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The General Secretary of the Unite union, Len McCluskey, has said an improved pay offer for airport workers was "good news" as a planned 48-hour strike in the two days before Christmas was called off.
More than 1,500 check-in staff, baggage handlers and cargo crew employed by Swissport had been due to walk-out over the dispute.
"We'll be recommending to our members an improved offer," said Mr McCluskey. "We're expecting a result fairly speedily, so I'm delighted that we've been able to arrive at the agreement."
However he said that the situation with British Airways is "still difficult".
Mr McCluskey added: "My team are working, as they have been for the past 72 hours, to try and arrive at a solution. Progress has been painfully slow.
"I would call on British Airways senior management now to get involved."
A planned 48-hour pay strike that was due to cause major Christmas travel disruption at the UK’s airports has been called off.
More than 1,500 check-in staff, baggage handlers and cargo crew across 18 airports were due to strike on 23 and 24 December in a dispute with Swissport.
Unite general secretary Len McCluskey confirmed the strike had been cancelled after an improved pay offer from Swissport.
Talks are continuing to try to avert strikes by British Airways cabin crew but Mr McCluskey said progress was "painfully slow".
Rail and Post Office workers are set to launch their second day of strikes on Tuesday.
Southern Railway members of the Rail, Maritime and Transport union will finish their 48-hour walk-out in a long-running row over the role of conductors.
Southern's 300,000 passengers will likely face fresh travel chaos.
Meanwhile, Post Office workers in the Communications Workers Union will begin their second of five days of striking over jobs, pensions and branch closures.
Efforts are also continuing to avert a British Airways Christmas Day and Boxing Day walk-out.
Amid of wave of pre-Christmas strikes, Downing Street has accused trade unions involved of showing "shared contempt" for the people whose lives are being disrupted.
A strike by Post Office workers closed about 50 High Street branches on Monday, while action by Southern Railway staff continues.
Asked whether Prime Minister Theresa May suspected the industrial action may be co-ordinated, a spokesman said: "There are a number of strikes across different sectors for a number of different reasons.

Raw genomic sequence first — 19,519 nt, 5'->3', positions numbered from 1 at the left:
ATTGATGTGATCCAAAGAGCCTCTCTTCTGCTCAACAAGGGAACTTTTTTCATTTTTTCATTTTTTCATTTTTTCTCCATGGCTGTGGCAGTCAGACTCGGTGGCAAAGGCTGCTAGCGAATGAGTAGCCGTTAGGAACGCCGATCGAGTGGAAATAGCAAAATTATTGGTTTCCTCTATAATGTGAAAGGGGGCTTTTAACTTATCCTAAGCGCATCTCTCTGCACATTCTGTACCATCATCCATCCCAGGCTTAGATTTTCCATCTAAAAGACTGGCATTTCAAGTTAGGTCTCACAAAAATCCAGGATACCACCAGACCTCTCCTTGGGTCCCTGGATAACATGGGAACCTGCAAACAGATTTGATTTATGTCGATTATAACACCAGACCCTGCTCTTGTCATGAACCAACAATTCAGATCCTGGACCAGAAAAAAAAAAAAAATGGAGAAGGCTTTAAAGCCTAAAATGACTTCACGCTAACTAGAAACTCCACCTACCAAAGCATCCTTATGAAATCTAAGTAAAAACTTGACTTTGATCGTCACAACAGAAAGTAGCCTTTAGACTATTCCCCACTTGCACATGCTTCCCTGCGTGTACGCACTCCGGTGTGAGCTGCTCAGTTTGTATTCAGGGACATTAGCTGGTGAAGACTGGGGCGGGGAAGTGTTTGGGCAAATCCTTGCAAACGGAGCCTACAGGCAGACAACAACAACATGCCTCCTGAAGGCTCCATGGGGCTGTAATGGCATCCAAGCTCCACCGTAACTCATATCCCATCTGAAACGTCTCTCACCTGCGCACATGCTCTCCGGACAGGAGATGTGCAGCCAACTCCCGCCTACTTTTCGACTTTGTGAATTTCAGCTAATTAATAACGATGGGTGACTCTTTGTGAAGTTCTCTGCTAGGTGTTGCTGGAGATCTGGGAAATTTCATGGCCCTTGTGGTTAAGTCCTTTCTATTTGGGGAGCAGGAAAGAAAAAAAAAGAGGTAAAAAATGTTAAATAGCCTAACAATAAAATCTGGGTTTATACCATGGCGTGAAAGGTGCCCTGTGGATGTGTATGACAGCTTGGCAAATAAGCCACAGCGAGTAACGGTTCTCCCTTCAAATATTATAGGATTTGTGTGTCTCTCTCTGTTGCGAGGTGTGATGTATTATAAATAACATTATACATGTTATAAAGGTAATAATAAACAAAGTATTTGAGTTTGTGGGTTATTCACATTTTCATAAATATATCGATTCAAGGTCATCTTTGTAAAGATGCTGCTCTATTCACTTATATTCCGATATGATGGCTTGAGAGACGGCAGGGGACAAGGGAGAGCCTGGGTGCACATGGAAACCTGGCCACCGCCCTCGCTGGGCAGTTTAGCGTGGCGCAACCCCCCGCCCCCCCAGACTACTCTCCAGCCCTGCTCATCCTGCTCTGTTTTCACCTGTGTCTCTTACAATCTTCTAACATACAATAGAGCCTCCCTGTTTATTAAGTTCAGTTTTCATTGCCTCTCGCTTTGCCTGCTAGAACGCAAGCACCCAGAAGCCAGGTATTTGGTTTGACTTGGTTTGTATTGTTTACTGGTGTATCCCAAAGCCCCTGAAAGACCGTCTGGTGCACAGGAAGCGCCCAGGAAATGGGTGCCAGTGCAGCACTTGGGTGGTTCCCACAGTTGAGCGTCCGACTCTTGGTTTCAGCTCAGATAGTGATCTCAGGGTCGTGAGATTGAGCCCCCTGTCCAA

"If these strikes share one think in common, it is a shared contempt for ordinary people trying to go about their ordinary lives.
"Their actions are clearly designed to bring maximum damage and disruption during the festive period. But the motivation for the timing of those strikes is an issue for them.
"What our focus has got to be on is the people who are suffering, and how we can encourage all parties to get around the negotiating table and bring these disruptions to an end."
British Airways have said it plans to run a full service on Christmas Day and Boxing Day despite the impending strike by cabin crews.
The airline had slammed the decision by the Unite union to hold a strike over the festive period and pledged to ensure its customers get to their destinations.
Unite members have decided to take industrial action following a pay dispute of around 4,500 so-called mixed fleet cabin crew who joined the airline since 2010.
Striking Post Office workers set up a Santa's Grotto, complete with live reindeer, outside a government department at the start of a week of industrial action over jobs, pensions and branch closures.
The Communication Workers Union staged the festive protest outside the central London headquarters of the Business Department, including fake snow.
The union handed in more than 70,000 post cards signed by members of the public across the country in support of their campaign.
General secretary Dave Ward warned that the future of the Post Office in high streets was at stake because of the franchising of Crown Post Offices to retail firms such as WH Smith.
The union claimed a fresh wave of closures is set to be announced in the new year.
The Post Office said around 50 branches were closed by the strike.
The Post Office said the majority of its branches were open despite the strike.
Three hundred branches are striking, but the Post Office said around 250 of these were open.
The rest of the Post Office's network of 11,600 branches is not involved in the dispute.
Post Office group network and sales director Kevin Gilliland said: "We want to reassure customers that nearly all of our network is unaffected by the strike action."
Strikes by rail and Post Office workers are "solidly supported" according to unions.
Southern Railway RMT members have begun a 48-hour stoppage in a long-running dispute over the role of conductors.
Members of the Communication Workers Union will strike for five days this week, including Christmas Eve, in protest at job losses, the closure of a final salary pension scheme and the franchising of Crown Post Offices.
The union said there was strong backing for its campaign from the public.
General secretary Dave Ward accused the management of rejecting a peace offer and warned post offices will cease to exist on the high street if the planned closure programme continues.
Post Office group network and sales director Kevin Gilliland said: "It will be business as usual in almost all of our network, with over 50,000 Post Office people on hand to support customers as they make their preparations for Christmas."
Latest ITV News reports
A number of strikes will be launched by thousands of workers across the rail, post and airline industries in the lead up to Christmas.